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The film Martin Scorsese called "the most moving of its era"


Making his mark with such films as Taxi Driver, Goodfellas, Raging Bull and Casino, the cinema of Martin Scorsese films is typified by gritty, enigmatic stories about troubled individuals on the brink of personal transformation. Though Martin Scorsese may be a world-famous filmmaker above anything else, he is also a wise purveyor of classic cinema with a near-encyclopedic knowledge of world cinema. 

In fact, when it comes to the director’s own favourite films, there is no doubt that Scorsese prefers the classic films of the past rather than contemporary efforts in cinema, looking to the likes of filmmakers such as Michael Powell and Emeric Pressburger, Jean Renoir, Michelangelo Antonioni, Federico Fellini and Jean-Luc Godard. 

When asked by Criterion to pick out his top ten picks from the well-known collection, it was Jean-Luc Godard’s 1963 movie Contempt that caught his attention, speaking in depth about his love for the influential French romance. 

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“I used to think of [Jean-Luc] Godard and [Michelangelo] Antonioni as the great modern visual artists of cinema—great colourists who composed frames the way painters composed their canvases. I still think so, but I also connect with them on an emotional level,” Scorsese explained, comparing the French filmmaker to the Italian auteur behind 1961s L’Avventura.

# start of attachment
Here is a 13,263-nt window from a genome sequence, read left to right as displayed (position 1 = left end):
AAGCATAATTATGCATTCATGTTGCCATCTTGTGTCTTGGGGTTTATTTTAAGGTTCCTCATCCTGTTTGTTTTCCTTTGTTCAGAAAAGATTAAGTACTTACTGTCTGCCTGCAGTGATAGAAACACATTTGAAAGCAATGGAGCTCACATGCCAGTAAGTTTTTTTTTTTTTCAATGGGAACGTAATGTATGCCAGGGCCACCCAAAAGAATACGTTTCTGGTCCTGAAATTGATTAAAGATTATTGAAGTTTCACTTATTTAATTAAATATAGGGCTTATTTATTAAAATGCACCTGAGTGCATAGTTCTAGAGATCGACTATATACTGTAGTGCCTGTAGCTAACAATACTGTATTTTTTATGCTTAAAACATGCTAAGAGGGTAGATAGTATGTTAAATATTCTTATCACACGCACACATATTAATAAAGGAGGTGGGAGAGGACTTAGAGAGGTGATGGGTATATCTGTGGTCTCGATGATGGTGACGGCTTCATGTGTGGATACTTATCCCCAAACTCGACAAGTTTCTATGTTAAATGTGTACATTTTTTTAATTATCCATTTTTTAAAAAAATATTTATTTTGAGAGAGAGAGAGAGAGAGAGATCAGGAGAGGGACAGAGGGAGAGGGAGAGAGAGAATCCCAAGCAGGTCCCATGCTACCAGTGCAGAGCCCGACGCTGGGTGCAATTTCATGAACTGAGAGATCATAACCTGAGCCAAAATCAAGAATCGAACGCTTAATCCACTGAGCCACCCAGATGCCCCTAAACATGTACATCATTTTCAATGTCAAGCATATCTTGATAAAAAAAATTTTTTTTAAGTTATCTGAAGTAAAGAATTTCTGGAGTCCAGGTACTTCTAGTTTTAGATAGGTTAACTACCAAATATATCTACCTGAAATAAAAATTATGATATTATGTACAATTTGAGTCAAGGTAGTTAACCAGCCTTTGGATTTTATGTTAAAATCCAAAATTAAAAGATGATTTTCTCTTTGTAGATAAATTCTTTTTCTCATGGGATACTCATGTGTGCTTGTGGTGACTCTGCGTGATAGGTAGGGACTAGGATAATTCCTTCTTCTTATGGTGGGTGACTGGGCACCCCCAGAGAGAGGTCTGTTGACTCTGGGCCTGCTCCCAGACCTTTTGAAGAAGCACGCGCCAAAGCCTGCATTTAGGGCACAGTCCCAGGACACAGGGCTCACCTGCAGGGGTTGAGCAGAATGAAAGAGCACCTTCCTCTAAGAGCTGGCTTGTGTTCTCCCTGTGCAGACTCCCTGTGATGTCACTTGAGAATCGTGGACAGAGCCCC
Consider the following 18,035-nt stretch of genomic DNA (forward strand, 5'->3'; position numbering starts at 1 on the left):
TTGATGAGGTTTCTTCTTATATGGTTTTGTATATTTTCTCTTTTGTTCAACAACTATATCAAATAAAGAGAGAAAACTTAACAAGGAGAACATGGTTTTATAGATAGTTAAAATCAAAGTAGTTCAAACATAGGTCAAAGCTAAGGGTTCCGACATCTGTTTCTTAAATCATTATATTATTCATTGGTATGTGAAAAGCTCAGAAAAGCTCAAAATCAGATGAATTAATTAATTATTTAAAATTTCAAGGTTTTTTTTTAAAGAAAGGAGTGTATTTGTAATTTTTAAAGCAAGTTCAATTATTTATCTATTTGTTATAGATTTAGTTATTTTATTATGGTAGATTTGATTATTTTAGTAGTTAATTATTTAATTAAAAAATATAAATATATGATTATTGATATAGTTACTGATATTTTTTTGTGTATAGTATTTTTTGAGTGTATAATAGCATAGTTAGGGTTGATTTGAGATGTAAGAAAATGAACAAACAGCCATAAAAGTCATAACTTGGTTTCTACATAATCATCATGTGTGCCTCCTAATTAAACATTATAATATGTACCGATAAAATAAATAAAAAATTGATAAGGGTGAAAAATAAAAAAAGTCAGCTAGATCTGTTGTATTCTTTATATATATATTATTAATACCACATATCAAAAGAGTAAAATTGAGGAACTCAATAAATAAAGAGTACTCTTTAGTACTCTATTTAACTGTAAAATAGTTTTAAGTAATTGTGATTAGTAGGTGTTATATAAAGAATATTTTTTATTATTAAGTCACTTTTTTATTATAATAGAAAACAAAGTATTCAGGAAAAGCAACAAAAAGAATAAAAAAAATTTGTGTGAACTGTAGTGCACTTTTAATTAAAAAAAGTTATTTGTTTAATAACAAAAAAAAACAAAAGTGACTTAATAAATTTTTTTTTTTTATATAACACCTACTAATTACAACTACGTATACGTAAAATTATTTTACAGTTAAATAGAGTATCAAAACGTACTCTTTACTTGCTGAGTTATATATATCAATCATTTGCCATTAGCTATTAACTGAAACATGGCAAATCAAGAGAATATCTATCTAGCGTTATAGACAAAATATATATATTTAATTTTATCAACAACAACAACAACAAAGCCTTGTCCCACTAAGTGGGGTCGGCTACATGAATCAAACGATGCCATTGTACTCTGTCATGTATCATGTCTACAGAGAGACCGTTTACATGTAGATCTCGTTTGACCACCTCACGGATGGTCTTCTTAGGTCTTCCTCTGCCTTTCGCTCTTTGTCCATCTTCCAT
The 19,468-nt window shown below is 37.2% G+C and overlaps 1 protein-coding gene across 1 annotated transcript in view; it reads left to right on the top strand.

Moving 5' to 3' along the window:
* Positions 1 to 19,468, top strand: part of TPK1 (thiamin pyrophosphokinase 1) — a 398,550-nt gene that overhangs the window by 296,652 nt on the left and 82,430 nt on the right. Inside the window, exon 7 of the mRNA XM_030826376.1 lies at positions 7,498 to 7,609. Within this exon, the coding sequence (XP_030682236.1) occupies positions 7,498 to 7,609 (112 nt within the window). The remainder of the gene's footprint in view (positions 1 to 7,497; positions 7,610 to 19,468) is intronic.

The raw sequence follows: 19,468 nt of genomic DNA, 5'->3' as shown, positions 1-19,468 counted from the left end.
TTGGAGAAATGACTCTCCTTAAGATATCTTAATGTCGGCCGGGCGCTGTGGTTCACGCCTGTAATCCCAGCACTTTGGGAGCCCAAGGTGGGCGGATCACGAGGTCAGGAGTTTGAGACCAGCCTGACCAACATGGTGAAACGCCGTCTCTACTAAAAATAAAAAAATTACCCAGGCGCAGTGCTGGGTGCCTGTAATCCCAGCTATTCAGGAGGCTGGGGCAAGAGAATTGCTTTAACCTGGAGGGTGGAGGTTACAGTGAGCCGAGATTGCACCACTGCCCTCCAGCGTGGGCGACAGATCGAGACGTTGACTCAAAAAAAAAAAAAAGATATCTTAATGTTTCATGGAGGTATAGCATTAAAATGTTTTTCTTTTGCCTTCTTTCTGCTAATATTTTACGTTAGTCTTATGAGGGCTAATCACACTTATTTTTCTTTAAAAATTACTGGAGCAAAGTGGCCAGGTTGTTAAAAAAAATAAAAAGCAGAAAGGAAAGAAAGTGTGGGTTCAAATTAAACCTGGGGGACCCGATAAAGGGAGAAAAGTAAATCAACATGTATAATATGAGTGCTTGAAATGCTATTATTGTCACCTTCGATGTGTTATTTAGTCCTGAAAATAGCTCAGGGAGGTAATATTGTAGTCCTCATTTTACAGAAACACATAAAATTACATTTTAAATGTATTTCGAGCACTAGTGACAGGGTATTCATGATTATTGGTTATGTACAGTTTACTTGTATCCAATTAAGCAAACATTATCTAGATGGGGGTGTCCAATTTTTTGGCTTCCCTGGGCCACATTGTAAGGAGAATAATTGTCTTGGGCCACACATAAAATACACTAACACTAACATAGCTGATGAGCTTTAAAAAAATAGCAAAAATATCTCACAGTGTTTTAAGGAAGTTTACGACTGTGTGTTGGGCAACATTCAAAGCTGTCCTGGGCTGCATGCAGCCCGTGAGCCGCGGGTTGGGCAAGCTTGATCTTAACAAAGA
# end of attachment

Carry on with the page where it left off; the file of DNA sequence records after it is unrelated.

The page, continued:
Going on to pick out his favourite Godard movie, Scorsese explains, “For me, Contempt is one of the most moving films of its era,” gushing over the film’s yearning romance. Continuing, he adds, “over the years Contempt has grown increasingly, almost unbearably, moving to me. It’s a shattering portrait of a marriage going wrong, and it cuts very deep, especially during the lengthy and justifiably famous scene between Piccoli and Bardot in their apartment”. 

Contextualising the movie within the failure of Godard’s own marriage at the time, Martin Scorsese adds, “even if you don’t know that Godard’s own marriage to Anna Karina was coming apart at the time, you can feel it in the action, the movement of the scenes, the interactions that stretch out so painfully but majestically, like a piece of tragic music”.

Preferring the realism and the multi-layered fascination of such classic European movies, Scorsese has brought a similar sense of classic filmmaking to his own releases, reflected in the likes of 2016’s Silence.

Speaking about the nature of his cinematic tastes, Scorsese has previously noted: “I prefer the escapism of fantasy, rather than the escapism of incredible sentimentality,” he said. Clarifying how this links back to his own love of classic cinema, he adds: “What I’m afraid of is pandering to tastes that are superficial. There’s no depth anymore. What appears to be depth is often a facile character study… But they’re making a product, and a product’s gotta sell”.